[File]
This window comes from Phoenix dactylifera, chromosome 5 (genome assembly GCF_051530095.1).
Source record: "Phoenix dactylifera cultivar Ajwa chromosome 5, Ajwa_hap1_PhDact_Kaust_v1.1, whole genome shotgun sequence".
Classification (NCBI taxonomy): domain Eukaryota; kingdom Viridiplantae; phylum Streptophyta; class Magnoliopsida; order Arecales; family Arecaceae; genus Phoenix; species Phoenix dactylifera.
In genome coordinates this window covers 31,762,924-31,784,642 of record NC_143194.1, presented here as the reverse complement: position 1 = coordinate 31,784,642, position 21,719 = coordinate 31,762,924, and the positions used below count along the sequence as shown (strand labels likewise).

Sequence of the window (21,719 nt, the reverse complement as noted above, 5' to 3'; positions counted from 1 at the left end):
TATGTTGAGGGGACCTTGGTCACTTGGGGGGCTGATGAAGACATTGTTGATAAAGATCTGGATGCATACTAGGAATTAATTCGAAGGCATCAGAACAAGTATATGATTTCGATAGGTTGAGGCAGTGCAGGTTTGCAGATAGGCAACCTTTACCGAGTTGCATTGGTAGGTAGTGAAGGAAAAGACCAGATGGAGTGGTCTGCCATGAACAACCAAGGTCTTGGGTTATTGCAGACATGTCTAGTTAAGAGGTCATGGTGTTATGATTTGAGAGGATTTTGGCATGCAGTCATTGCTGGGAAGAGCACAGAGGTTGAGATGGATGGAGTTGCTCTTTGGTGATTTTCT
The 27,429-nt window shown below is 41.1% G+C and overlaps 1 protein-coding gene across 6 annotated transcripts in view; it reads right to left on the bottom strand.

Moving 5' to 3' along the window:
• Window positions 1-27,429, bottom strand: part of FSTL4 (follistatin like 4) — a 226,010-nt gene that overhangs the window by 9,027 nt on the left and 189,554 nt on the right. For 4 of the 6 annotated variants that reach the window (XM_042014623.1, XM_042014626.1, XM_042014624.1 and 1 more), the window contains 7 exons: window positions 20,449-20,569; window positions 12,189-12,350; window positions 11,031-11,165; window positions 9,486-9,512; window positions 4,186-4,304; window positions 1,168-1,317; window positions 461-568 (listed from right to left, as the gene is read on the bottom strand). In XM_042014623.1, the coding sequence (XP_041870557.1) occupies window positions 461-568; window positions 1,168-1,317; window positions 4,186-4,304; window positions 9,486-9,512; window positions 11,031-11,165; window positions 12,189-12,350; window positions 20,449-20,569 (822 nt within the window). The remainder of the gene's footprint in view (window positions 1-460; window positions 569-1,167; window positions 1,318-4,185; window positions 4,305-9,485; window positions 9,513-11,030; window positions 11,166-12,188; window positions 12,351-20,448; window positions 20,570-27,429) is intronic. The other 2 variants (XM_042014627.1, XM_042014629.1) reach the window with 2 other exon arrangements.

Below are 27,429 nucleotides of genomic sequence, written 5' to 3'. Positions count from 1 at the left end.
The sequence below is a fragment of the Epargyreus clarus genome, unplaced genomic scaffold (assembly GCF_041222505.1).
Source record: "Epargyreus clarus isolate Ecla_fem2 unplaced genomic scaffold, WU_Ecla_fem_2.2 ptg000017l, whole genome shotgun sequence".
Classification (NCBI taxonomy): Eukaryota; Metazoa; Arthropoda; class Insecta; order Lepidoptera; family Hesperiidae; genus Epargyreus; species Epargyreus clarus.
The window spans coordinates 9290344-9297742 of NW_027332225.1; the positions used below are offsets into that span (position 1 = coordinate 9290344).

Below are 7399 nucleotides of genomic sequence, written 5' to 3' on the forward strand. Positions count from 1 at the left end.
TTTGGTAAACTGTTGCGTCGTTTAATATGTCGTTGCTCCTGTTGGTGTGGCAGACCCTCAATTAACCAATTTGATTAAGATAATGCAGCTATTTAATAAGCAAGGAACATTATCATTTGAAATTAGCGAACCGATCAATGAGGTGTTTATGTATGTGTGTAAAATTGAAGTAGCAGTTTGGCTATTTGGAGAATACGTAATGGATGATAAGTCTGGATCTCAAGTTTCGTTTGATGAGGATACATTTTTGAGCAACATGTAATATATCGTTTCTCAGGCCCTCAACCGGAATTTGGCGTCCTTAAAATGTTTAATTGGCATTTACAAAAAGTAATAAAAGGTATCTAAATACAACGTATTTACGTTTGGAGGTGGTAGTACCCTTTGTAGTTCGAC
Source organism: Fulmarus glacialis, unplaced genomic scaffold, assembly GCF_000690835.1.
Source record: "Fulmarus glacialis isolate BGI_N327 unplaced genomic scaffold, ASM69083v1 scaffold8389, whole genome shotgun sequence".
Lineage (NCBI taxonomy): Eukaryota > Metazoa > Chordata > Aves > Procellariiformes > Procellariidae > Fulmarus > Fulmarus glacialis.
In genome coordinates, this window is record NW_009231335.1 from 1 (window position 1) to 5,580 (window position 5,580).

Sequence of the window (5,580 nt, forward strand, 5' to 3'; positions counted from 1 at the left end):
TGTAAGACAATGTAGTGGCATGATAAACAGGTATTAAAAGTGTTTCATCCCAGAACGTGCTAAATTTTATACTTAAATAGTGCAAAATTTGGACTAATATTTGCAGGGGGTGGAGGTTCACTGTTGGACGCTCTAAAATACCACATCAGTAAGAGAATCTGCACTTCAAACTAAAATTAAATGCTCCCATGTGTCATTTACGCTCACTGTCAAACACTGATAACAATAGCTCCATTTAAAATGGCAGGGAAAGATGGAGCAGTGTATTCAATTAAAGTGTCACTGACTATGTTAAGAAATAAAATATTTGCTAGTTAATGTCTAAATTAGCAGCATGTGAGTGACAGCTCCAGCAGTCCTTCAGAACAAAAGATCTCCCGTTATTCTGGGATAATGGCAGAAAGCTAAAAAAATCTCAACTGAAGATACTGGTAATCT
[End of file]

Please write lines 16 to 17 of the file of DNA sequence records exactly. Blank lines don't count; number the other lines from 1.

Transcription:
TTTGGTAAACTGTTGCGTCGTTTAATATGTCGTTGCTCCTGTTGGTGTGGCAGACCCTCAATTAACCAATTTGATTAAGATAATGCAGCTATTTAATAAGCAAGGAACATTATCATTTGAAATTAGCGAACCGATCAATGAGGTGTTTATGTATGTGTGTAAAATTGAAGTAGCAGTTTGGCTATTTGGAGAATACGTAATGGATGATAAGTCTGGATCTCAAGTTTCGTTTGATGAGGATACATTTTTGAGCAACATGTAATATATCGTTTCTCAGGCCCTCAACCGGAATTTGGCGTCCTTAAAATGTTTAATTGGCATTTACAAAAAGTAATAAAAGGTATCTAAATACAACGTATTTACGTTTGGAGGTGGTAGTACCCTTTGTAGTTCGAC
Source organism: Fulmarus glacialis, unplaced genomic scaffold, assembly GCF_000690835.1.